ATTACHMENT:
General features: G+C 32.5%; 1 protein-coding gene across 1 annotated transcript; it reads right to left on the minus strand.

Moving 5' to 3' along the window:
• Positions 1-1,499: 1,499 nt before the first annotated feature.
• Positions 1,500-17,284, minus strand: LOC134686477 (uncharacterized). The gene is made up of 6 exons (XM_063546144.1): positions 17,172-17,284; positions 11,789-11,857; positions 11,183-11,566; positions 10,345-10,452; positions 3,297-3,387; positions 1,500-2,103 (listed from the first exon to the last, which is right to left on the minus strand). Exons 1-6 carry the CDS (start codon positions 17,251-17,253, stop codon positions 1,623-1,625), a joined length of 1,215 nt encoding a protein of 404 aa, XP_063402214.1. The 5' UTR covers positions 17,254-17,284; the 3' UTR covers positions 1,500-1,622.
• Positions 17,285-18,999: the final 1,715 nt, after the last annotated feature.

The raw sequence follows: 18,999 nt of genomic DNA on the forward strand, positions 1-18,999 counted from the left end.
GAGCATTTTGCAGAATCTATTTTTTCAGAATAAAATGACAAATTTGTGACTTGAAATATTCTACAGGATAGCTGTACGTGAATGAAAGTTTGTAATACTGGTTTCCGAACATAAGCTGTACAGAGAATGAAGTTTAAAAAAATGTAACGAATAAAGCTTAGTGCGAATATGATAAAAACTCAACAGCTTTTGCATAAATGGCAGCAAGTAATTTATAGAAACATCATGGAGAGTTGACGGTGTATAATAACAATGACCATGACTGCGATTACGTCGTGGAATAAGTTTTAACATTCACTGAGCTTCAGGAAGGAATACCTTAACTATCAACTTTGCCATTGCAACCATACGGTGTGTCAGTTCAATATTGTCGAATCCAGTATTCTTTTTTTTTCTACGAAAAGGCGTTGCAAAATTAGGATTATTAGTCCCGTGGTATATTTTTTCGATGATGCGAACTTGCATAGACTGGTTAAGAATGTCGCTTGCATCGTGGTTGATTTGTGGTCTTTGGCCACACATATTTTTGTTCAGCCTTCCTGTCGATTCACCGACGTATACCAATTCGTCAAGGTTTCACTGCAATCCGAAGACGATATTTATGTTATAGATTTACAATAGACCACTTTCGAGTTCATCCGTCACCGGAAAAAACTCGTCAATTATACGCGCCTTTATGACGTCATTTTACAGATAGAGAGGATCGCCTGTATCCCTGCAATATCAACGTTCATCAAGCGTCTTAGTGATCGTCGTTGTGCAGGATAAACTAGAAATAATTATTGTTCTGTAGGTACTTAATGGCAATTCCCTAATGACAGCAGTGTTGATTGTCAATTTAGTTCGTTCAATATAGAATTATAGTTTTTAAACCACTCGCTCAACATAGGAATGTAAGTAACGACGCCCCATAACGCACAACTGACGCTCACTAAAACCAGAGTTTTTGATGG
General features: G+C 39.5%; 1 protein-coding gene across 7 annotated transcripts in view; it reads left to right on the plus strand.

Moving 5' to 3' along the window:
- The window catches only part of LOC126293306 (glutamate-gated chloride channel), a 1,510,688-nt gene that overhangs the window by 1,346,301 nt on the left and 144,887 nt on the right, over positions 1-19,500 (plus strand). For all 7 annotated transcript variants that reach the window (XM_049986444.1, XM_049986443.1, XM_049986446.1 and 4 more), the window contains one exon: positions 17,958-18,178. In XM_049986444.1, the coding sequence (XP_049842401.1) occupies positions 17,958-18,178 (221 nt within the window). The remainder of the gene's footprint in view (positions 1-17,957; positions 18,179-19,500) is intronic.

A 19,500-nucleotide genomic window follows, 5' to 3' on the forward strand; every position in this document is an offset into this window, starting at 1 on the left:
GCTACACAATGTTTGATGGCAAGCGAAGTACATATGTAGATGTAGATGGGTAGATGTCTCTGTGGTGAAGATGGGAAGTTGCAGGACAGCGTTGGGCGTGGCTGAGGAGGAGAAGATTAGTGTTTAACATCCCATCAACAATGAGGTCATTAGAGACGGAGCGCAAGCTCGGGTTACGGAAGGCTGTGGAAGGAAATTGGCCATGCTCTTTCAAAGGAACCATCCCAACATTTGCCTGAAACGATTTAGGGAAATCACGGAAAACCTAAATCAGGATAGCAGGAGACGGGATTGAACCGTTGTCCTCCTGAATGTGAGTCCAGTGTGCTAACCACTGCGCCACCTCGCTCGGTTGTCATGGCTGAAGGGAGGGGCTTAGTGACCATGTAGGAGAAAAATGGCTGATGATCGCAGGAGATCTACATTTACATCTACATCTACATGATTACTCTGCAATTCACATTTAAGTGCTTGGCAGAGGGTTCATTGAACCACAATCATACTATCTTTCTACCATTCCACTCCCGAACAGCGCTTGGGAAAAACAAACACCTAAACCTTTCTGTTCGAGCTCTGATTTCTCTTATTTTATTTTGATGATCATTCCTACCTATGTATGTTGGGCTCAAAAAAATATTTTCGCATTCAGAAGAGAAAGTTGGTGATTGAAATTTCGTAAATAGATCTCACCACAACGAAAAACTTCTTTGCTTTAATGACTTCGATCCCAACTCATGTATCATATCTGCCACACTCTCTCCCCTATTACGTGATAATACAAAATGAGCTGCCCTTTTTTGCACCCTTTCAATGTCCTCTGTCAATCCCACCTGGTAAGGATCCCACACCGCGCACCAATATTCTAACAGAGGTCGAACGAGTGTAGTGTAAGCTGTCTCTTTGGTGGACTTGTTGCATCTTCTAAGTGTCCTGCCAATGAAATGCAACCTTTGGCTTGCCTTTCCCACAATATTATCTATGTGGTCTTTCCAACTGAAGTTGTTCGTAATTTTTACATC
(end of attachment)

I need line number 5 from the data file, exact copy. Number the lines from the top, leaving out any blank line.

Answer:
• Positions 17,285-18,999: the final 1,715 nt, after the last annotated feature.